For your consideration: yet another MARC-in-JSON proposal pt. 1

Note: this post is broken into two parts. If you are just interested in the MARC-in-JSON technical specification proposal, look here. If you’re interested in the justification and history of it, read on.

The easy and obvious reaction to the suggestion of providing new serializations to MARC is to reach for Roy Tennant’s suggestion and ask for its head. Let’s face it, though, MARC is going nowhere soon and we have yet to produce a truly lossless alternative format. With the rise of JSON as the generally preferred means of communication between machines on the web, it was only a matter of time before the proposals for a standardized way to serialize MARC as JSON began to materialize.

So far we have two well-publicized suggestions: one by Bill Dueber, at the University of Michigan; and one by Andrew Houghton, who works at OCLC Research. They are quite different and each have their advantages and disadvantages. The tricky part of representing MARC in JSON is preserving field and subfield order: simply representing an object (hash, associative array, dictionary, map, hashtable, etc.) will not do the trick (despite being the most programmatically friendly) since it would be impossible to ensure a round trip from MARC to JSON back into an identical MARC record. Instead, we need to make some compromises (which both proposals do), which is not entirely unexpected with a 40 year old standard.

Let me explain a bit about each proposal, starting with Bill’s.

Bill takes the approach that JSON would more or less simply be used for transmission: it is optimized to serialize and parse very quickly. It is, however, not a a terribly friendly format to work with natively. A MARC-HASH record is basically a hash with arrays of arrays representing the fields and subfields, with the hash providing administrative data (version, type) and the leader. The fields key contains the array of arrays. These arrays either have two values (for control fields) or four (for data fields) with the last value being an array of subfields (which are also two value arrays). The first value in these arrays is always the MARC tag. For data fields, the second and third values are the indicators. For control fields the second value is the field value.

Here’s an example, provided by Bill:

{
    "type" : "marc-hash",
    "version" : [1, 0],

    "leader" : "leader string"
    "fields" : [
       ["001", "001 value"]
       ["002", "002 value"]
       ["010", " ", " ",
        [
          ["a", "68009499"]
        ]
      ],
      ["035", " ", " ",
        [
          ["a", "(RLIN)MIUG0000733-B"]
        ],
      ],
      ["035", " ", " ",
        [
          ["a", "(CaOTULAS)159818014"]
        ],
      ],
      ["245", "1", "0",
        [
          ["a", "Capitalism, primitive and modern;"],
          ["b", "some aspects of Tolai economic growth" ],
          ["c", "[by] T. Scarlett Epstein."]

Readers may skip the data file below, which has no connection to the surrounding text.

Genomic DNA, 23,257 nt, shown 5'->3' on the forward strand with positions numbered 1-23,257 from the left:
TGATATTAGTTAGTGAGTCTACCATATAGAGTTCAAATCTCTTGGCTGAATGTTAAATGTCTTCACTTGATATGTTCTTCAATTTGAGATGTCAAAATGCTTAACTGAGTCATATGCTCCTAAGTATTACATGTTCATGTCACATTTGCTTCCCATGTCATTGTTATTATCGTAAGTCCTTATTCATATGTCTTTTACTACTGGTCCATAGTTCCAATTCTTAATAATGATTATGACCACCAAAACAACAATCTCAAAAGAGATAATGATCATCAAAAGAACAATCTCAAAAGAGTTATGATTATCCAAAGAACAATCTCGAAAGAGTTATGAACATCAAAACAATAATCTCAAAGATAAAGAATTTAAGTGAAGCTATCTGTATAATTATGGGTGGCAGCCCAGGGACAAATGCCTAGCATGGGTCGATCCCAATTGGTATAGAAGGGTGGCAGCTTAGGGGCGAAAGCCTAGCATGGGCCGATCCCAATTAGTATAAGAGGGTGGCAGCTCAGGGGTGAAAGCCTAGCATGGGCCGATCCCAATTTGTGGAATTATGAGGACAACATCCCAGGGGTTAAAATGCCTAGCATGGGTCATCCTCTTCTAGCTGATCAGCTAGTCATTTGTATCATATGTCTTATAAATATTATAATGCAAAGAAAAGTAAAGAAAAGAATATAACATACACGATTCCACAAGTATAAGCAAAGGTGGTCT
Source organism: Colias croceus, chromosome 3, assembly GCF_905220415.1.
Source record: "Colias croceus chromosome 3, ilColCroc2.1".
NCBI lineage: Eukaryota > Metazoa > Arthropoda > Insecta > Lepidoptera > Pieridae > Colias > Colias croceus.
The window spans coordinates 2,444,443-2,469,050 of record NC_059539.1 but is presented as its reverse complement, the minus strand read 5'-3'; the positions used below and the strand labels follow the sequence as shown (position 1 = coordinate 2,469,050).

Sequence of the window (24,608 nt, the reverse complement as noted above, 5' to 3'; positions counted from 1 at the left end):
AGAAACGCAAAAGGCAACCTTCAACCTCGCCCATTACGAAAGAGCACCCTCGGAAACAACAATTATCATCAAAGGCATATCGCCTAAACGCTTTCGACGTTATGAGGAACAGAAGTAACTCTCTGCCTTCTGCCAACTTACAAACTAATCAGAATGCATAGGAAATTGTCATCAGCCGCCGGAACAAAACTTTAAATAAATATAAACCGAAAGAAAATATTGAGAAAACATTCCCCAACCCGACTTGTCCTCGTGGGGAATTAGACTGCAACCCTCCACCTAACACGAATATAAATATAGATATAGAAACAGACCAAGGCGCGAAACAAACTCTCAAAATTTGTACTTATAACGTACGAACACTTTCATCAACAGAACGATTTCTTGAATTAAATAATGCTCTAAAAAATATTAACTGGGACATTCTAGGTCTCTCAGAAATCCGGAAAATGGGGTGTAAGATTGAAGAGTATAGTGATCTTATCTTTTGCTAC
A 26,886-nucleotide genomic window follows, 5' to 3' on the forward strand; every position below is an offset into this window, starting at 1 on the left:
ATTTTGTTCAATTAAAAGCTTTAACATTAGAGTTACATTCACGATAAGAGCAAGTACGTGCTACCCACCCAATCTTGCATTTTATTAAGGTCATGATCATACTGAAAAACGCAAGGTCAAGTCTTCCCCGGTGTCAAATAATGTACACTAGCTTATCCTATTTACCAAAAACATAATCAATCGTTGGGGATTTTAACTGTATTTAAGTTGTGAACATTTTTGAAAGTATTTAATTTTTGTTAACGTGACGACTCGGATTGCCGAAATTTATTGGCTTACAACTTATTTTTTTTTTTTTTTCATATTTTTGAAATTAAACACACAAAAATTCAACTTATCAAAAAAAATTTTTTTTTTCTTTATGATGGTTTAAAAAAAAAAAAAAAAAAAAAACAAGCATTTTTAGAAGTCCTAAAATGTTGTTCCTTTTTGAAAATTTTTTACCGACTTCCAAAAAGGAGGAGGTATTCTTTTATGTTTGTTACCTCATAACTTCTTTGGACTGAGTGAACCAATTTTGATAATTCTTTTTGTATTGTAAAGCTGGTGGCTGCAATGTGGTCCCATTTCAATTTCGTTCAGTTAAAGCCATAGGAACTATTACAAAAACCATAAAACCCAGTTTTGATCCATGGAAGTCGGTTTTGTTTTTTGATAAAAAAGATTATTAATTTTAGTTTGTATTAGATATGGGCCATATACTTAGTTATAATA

]
      ]
    ]
  }

By putting all of the field data in nested arrays, a client would have to loop through every array to find specific fields. This isn’t difficult, of course, it’s just not terribly friendly.

Andrew’s approach is modeled after MARCXML. A record is represented by an object with three attributes: leader (string), controlfield (array), and datafield (array). The controlfields are represented as objects with two keys: tag (string) and data (string). Datafields have three keys: tag (string), ind (string for both indicators) and subfield (array). The subfield array contains objects with two keys: code (string) and data (string).

By replicating MARCXML, Andrew’s proposal should be pretty recognizable to anyone that’s familiar with MARC. Bill’s concept is going to be incredibly fast to serialize and parse. Unfortunately, I don’t think either of them is particularly good JSON (Andrew’s model is, of course, further hampered by the fact that MARCXML isn’t particularly good XML). As JSON becomes a first class citizen on the web, with libraries (JSONPath) and datastores (MongoDB, CouchDB, Persevere) specialized for it, it seems as though a MARC-in-JSON format should not only be good MARC, but good JSON, too.

This led to me to develop yet another way to serialize MARC as JSON. While JSONPath or MongoDB, by themselves, aren’t realistic functional requirements (since neither is “standard” in any way), they do represent how people that are seriously using JSON expect it work. If JSONPath is superceded by some other XPath-analogous-y means of traversing and searching a JSON data structure, it will likely contain many similarities to JSONPath, which is similar (although not identical) to XPath. These technologies indicate that people are looking at JSON as a first class data structure of its own and not just for simply passing data around that’s simple to serialize and parse into other forms.

And, so, with that backstory in place, proceed to my proposal to represent MARC in JSON.

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